St. Louis Junior Blues head coach Chris Flaugher says the tribute is fitting for his friend and former colleague. The two worked together at the St. Louis Metropolitan Police Department.

“Mike grew up playing hockey. I grew up playing hockey,” Flaugher said. “As we both became policemen and got to know each other through the job, the first topic was basically, we talked hockey whenever we saw each other.”

Tickets for the game are $10. Children 6 and under are free.

Proceeds raised will send Langsdorf’s family to National Police Week in Washington DC, where Langsdorf will be honored at the National Law Enforcement Memorial.

“We want to be able to help get his family out there to see his name on that wall,” Flaugher said.

Flaugher is hopeful that both hockey fans and families will come together for the special event.

“[We have] a great hockey community, they do a lot for each other. You throw in the police community, and the police family, you got two of the best families that go out and help each other.”

Spotlight: Custom Throwback Jerseys Sells Nostalgic Sports Gear

Nostalgia can be a powerful motivator for buyers. And one business is mixing that sentiment with the sports world by offering custom jerseys made to look like old school products. Custom Throwback Jerseys started as a passion project but has since grown to reach customers around the world. Read more about the company in this week’s Small Business Spotlight.

What the Business Does

Creates authentic sports apparel from years past.

Founder Mark Davis told Small Business Trends, “Custom Throwback Jerseys produces hand-stitched retro jerseys from the MLB, NHL, and NFL leagues. Each jersey is detailed by the precise specifications of the year, team, and player requested!”

Business Niche

Attention to detail.

Davis says, “We take special care to make sure our jerseys are high-quality and match the vintage jerseys down to the stitch. We pride ourselves on never taking the “easy” way out when it comes to our processes so that we provide the best products possible and ensure our customers are happy!”

How the Business Got Started

As a passion project.

Davis explains, “I’ve always been involved in sports and have a passion for throwback-style clothing. I founded Custom Throwback Jerseys as the ideal combination of both of these interests! It’s very rewarding to be able to work in an industry I love.”

Biggest Win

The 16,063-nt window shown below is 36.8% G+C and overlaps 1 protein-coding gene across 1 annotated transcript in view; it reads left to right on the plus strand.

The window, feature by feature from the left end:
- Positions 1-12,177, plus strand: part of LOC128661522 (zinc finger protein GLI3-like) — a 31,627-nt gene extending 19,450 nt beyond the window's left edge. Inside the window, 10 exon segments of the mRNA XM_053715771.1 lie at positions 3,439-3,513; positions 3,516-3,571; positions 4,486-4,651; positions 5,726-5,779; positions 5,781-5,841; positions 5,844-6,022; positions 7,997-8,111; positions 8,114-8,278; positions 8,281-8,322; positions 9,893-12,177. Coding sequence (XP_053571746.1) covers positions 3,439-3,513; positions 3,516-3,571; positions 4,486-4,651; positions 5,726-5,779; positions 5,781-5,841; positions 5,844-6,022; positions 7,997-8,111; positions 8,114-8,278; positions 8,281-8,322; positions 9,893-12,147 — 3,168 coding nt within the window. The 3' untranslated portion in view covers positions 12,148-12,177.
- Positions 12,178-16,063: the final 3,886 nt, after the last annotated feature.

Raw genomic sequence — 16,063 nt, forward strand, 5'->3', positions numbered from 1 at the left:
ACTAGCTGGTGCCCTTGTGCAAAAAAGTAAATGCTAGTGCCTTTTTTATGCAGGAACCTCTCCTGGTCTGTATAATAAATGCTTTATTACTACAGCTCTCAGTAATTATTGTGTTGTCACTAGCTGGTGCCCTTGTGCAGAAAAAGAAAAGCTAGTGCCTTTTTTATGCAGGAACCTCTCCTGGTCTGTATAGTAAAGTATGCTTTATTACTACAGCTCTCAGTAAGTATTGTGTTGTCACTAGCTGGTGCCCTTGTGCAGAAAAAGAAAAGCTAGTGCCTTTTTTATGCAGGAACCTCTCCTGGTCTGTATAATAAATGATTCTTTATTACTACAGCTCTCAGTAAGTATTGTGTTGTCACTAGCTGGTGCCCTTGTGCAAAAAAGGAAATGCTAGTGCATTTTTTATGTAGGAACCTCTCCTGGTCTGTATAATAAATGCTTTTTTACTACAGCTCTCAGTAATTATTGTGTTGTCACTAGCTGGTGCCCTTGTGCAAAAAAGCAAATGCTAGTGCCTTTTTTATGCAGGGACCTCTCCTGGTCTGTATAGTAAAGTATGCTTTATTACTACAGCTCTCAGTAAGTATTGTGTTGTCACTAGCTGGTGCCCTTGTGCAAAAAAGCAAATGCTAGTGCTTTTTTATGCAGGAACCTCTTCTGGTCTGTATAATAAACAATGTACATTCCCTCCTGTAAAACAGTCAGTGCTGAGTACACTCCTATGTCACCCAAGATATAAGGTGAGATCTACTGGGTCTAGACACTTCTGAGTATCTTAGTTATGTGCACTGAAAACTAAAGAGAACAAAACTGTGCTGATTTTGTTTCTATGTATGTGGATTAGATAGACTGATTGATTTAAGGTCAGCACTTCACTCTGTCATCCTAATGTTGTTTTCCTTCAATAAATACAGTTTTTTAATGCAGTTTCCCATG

Mastering their specialization process.

Davis says, “Our team was laser focused on finding the perfect combination of materials, details, and stitching processes for our jerseys. It took us time to dive into the history of the games, teams, and players to make sure each aspect of our products were accurate. Ultimately, all the research was well-worth the effort as that’s now the key factor our business is known for and truly shaped our brand.”

Biggest Risk

Getting into a volatile industry.

Davis adds, “The licensed sports apparel business is a very volatile industry with leagues changing manufacturers frequently. Because of the constant changes, many jerseys can suddenly become limited in availability, completely out of stock, or show massive influxes in price. To combat this issue, we decided to take a risk by purchasing thousands of jersey styles from our suppliers in advance without knowing for sure whether customers would buy them all. However, our risk paid off and now we have desirable product to sell long after our competitors ran out of inventory in these jersey styles.”

Lesson Learned

Take advantage of the online market.

Davis says, “We would have opened our online site much earlier, as the site has brought our amazing products to thousands of buyers who love retro style jerseys.”

How They’d Spend an Extra $100,000

Growing the team.

Davis explains, “We would definitely use the money to invest in adding to our production staff team, as we struggle to keep up with the current demand of our jerseys.”

Favorite Team Memory

A special NHL game.

Davis says, “Our staff was recently invited to a NHL Hockey game where several retired NHL stars were being honored. The retired players wore Custom Throwback Jerseys during the opening puck drop. After the game, the players gave the jerseys back to us with the addition of their signatures! We subsequently donated these jerseys to a local charity event where they fetched a nice return during a charity auction. It was an incredible experience that showed the generous spirit of our industry.”